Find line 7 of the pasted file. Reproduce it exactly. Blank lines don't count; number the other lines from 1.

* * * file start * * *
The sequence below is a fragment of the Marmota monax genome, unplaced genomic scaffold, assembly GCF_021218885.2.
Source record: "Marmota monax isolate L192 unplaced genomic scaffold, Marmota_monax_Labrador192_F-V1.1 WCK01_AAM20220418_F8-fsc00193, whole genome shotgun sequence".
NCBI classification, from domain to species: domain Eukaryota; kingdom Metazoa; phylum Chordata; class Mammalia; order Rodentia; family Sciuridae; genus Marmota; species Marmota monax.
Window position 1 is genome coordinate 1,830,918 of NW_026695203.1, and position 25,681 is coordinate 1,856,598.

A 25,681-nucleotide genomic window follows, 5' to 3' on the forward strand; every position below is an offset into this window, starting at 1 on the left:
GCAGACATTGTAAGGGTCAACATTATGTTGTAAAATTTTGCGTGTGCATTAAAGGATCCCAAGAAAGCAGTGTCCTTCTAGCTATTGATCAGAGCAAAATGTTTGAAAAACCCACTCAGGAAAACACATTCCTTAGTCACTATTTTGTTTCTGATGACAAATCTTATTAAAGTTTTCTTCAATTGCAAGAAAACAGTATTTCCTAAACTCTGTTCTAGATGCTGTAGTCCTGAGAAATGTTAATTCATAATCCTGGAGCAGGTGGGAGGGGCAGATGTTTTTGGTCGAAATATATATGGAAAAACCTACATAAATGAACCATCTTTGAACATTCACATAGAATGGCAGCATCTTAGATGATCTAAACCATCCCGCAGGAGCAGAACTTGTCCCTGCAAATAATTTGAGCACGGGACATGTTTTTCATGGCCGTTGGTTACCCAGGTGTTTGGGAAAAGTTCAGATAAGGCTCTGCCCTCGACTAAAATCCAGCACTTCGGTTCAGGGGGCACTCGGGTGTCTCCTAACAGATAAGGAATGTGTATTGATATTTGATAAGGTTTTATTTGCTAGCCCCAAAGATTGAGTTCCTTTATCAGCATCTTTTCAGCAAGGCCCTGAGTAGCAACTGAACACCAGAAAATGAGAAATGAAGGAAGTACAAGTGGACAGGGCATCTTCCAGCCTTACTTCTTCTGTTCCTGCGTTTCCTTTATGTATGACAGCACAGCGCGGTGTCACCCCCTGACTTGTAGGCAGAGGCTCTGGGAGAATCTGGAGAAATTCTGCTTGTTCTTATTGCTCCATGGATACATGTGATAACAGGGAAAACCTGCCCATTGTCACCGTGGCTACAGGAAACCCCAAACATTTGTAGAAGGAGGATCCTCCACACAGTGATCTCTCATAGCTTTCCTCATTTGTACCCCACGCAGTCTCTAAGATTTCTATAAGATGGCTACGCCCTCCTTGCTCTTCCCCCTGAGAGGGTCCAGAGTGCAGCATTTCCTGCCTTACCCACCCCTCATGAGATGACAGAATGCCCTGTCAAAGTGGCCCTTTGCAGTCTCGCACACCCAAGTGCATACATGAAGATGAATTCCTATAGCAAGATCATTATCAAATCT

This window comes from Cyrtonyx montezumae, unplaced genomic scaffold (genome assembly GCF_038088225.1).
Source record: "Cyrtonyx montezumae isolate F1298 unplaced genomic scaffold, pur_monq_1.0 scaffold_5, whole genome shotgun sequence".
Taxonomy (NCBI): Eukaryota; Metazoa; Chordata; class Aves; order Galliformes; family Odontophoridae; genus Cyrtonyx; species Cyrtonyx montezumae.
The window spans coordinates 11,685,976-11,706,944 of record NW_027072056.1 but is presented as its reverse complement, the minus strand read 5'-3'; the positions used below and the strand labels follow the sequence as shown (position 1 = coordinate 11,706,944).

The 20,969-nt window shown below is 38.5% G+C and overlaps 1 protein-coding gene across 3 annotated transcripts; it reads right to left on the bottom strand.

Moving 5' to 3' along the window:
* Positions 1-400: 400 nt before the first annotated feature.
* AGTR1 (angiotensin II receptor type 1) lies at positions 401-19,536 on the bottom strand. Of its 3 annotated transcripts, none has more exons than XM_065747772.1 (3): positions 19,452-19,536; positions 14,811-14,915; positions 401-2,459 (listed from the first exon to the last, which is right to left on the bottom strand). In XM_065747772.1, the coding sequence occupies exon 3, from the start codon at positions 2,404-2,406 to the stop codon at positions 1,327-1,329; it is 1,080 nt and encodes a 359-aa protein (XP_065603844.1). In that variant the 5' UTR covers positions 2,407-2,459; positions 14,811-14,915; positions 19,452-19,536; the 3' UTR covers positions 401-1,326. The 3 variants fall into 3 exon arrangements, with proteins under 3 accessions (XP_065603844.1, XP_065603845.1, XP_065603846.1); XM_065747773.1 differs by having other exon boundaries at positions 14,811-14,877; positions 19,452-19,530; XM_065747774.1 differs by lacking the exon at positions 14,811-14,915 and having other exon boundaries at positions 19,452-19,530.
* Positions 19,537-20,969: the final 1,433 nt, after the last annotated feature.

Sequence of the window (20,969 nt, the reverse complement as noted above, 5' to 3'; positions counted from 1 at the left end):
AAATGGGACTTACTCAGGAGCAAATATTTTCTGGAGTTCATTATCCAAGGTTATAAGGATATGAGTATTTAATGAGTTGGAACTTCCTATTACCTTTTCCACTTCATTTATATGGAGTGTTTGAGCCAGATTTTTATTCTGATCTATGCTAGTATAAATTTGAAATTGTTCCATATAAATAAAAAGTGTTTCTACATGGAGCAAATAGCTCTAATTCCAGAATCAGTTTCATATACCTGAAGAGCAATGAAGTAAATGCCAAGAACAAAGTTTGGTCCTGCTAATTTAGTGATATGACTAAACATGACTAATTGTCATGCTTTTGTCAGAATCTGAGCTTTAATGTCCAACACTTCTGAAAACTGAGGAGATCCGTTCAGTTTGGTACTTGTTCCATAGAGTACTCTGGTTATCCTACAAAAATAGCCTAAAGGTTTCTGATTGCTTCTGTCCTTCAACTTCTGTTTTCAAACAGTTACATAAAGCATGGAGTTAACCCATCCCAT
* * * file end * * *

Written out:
This window comes from Cyrtonyx montezumae, unplaced genomic scaffold (genome assembly GCF_038088225.1).